A well-designed flower garden is an exciting addition to any yard. Whether you plant flowers from seeds or transplants, there are several key steps to take before planting that will ensure your blooms thrive.
A mix of perennials and annuals offers long-lasting color, while multiple foliage textures, sizes and colors will add interest even when the flowers are gone.
Choose the Right Plants
Flowering plants add a lot of color to any garden. Whether you choose perennials, annuals, or a mix of both, they’ll add beauty and excitement to your landscape.
When choosing the right flowers for your yard, it’s important to consider their size and bloom time. You also want to make sure that you’re planting the right plant in the right place.
A good rule of thumb is to plant taller plants in the back of a border or in the center of a square or round bed, then plant mid-height flowers in between.
The best way to choose the right plants for your flower garden is by researching them and making a well-thought-out decision. You’ll be happier in the long run, with a garden that looks good and thrives year after year.
Check the Soil Condition
The soil you plant your flowering plants in will determine the health of the flowers. Soil tests are a great way to figure out if the soil you are growing your flowers in is suitable for them or if it needs some amendments.
Soil testing will also tell you what nutrients your flowering plants need to be healthy. You will be able to use fertilizer that is designed specifically for the plants you are growing in your garden.
Most flowering plants need a soil with a pH level of about 6 to 7 to be at their best. You can test your soil’s acidity using a special kit or by taking samples and sending them to a professional laboratory.
Plant in the Right Place
Planting in the right place is one of the most important gardening tips for flowering plants. This is a simple but hugely effective method that professional garden designers swear by and it will ensure your flowers thrive without having to spend hours on maintenance.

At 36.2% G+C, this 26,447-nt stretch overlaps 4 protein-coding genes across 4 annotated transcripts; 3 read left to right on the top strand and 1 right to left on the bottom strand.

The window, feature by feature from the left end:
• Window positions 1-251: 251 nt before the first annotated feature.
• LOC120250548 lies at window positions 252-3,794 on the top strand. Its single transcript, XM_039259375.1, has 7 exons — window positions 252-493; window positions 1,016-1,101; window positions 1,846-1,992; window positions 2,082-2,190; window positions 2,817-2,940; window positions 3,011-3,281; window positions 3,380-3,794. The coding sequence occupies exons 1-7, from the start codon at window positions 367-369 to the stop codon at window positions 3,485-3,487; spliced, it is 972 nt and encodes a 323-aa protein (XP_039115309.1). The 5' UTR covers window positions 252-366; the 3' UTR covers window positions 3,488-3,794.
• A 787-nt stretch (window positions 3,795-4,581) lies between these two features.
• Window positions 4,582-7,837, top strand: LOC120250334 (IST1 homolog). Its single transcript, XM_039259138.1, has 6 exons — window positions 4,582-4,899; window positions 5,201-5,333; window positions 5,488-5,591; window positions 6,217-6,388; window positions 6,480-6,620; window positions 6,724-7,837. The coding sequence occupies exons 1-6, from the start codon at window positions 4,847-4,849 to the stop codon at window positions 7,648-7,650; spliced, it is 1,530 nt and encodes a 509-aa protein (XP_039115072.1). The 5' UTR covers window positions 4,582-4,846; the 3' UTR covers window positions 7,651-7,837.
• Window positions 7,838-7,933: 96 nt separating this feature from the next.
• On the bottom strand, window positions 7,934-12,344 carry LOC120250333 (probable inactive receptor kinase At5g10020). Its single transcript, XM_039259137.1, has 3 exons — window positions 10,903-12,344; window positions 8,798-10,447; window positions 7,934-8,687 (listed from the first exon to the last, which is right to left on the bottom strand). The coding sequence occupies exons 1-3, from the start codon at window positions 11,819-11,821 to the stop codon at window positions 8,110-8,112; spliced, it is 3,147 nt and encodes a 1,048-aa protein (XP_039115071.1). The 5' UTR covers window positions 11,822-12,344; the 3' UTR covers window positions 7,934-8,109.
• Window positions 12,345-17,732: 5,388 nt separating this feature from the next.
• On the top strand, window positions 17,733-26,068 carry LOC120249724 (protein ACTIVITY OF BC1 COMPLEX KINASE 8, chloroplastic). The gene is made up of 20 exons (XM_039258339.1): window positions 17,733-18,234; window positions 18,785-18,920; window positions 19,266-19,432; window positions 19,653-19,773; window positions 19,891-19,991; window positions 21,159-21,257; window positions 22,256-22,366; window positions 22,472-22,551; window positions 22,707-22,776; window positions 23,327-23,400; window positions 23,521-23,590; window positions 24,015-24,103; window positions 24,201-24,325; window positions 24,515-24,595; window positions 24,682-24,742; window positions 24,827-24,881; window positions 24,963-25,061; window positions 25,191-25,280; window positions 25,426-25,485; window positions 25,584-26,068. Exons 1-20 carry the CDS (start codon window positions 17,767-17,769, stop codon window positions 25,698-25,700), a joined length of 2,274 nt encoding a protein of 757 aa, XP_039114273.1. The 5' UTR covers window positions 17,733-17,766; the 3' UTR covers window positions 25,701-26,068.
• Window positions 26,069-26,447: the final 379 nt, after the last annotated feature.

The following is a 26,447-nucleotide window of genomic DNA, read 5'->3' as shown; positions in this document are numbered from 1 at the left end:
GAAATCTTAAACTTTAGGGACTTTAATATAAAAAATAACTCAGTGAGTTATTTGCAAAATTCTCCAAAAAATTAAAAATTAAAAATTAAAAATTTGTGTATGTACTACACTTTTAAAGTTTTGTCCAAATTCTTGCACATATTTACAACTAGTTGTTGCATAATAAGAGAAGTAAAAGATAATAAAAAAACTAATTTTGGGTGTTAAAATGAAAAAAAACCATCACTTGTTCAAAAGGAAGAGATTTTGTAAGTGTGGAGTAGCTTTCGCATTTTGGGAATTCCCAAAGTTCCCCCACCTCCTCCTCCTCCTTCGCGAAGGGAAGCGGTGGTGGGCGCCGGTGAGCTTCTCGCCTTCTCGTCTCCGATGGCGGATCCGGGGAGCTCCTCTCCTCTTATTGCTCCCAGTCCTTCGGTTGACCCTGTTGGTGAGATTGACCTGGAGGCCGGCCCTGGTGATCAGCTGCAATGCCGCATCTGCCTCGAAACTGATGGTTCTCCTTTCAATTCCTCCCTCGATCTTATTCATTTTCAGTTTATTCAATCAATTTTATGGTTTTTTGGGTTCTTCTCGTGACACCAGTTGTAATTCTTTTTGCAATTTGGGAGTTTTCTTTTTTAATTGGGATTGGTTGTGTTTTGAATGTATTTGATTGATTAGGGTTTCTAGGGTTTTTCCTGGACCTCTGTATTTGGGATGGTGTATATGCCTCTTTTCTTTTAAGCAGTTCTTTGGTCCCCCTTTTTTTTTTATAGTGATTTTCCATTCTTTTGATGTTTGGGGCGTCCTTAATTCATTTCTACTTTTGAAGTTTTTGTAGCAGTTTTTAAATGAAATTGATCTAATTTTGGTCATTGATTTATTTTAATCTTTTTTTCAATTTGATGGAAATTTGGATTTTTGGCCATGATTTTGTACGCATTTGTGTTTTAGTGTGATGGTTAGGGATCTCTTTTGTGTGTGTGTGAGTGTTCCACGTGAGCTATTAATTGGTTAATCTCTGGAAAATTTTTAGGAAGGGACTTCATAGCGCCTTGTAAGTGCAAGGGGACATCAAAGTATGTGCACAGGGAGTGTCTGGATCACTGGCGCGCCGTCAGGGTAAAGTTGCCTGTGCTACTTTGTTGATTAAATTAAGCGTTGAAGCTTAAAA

First, you need to check the plant tag or description to find out if it likes full sun or part sun, and what light requirements it has. Perennials need at least six hours of direct sunlight while annuals may need only a few hours.
Next, choose a location where the sun will hit it in the right amount. Most flowers thrive in full to partial sun, so you need to make sure that you pick a spot where there is plenty of natural light.
Finally, planting flowers at the wrong time is a recipe for disaster. For most flowers, you should wait until after the last frost in the season to plant.
Whether you have flowers in the garden or pots, fertilizing is essential to keep them healthy and blooming. You can fertilize any time during the day, but you should start feeding your plants in the spring and stop in late summer.
The best flower fertilizers for flowering plants contain a mix of nutrients that are necessary for the growth of strong, colorful blooms. These include nitrogen, phosphorus, and potassium.
Nitrogen encourages green leafy growth, while phosphorus and potassium stimulate root and flower production. Overly high phosphorus values in fertilizers are not needed for flowering plants, as they can stimulate leaf growth at the expense of flowers.
Most gardeners prefer to use a combination of natural and synthetic fertilizers, which both provide the nutrients necessary for flowering. The natural fertilizers are slower to release, but they supply nutrients for a longer period of time.